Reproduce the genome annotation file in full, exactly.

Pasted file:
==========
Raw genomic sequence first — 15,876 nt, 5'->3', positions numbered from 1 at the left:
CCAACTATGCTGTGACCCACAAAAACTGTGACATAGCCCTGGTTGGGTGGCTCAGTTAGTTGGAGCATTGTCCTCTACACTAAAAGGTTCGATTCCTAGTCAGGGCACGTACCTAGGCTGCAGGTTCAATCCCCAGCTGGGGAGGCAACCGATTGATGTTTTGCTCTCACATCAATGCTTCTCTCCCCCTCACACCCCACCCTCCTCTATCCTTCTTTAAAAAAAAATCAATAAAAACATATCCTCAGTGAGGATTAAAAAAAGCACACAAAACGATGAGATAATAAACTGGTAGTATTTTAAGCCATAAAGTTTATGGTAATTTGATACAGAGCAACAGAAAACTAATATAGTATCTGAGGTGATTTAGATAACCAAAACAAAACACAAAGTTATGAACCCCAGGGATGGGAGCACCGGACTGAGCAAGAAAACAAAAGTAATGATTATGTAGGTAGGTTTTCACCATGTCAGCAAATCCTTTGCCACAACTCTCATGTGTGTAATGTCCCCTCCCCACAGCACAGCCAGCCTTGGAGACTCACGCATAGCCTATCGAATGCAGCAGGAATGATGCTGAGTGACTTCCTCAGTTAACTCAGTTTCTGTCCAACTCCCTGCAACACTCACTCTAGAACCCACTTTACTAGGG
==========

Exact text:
Raw genomic sequence first — 15,876 nt, 5'->3', positions numbered from 1 at the left:
CCAACTATGCTGTGACCCACAAAAACTGTGACATAGCCCTGGTTGGGTGGCTCAGTTAGTTGGAGCATTGTCCTCTACACTAAAAGGTTCGATTCCTAGTCAGGGCACGTACCTAGGCTGCAGGTTCAATCCCCAGCTGGGGAGGCAACCGATTGATGTTTTGCTCTCACATCAATGCTTCTCTCCCCCTCACACCCCACCCTCCTCTATCCTTCTTTAAAAAAAAATCAATAAAAACATATCCTCAGTGAGGATTAAAAAAAGCACACAAAACGATGAGATAATAAACTGGTAGTATTTTAAGCCATAAAGTTTATGGTAATTTGATACAGAGCAACAGAAAACTAATATAGTATCTGAGGTGATTTAGATAACCAAAACAAAACACAAAGTTATGAACCCCAGGGATGGGAGCACCGGACTGAGCAAGAAAACAAAAGTAATGATTATGTAGGTAGGTTTTCACCATGTCAGCAAATCCTTTGCCACAACTCTCATGTGTGTAATGTCCCCTCCCCACAGCACAGCCAGCCTTGGAGACTCACGCATAGCCTATCGAATGCAGCAGGAATGATGCTGAGTGACTTCCTCAGTTAACTCAGTTTCTGTCCAACTCCCTGCAACACTCACTCTAGAACCCACTTTACTAGGG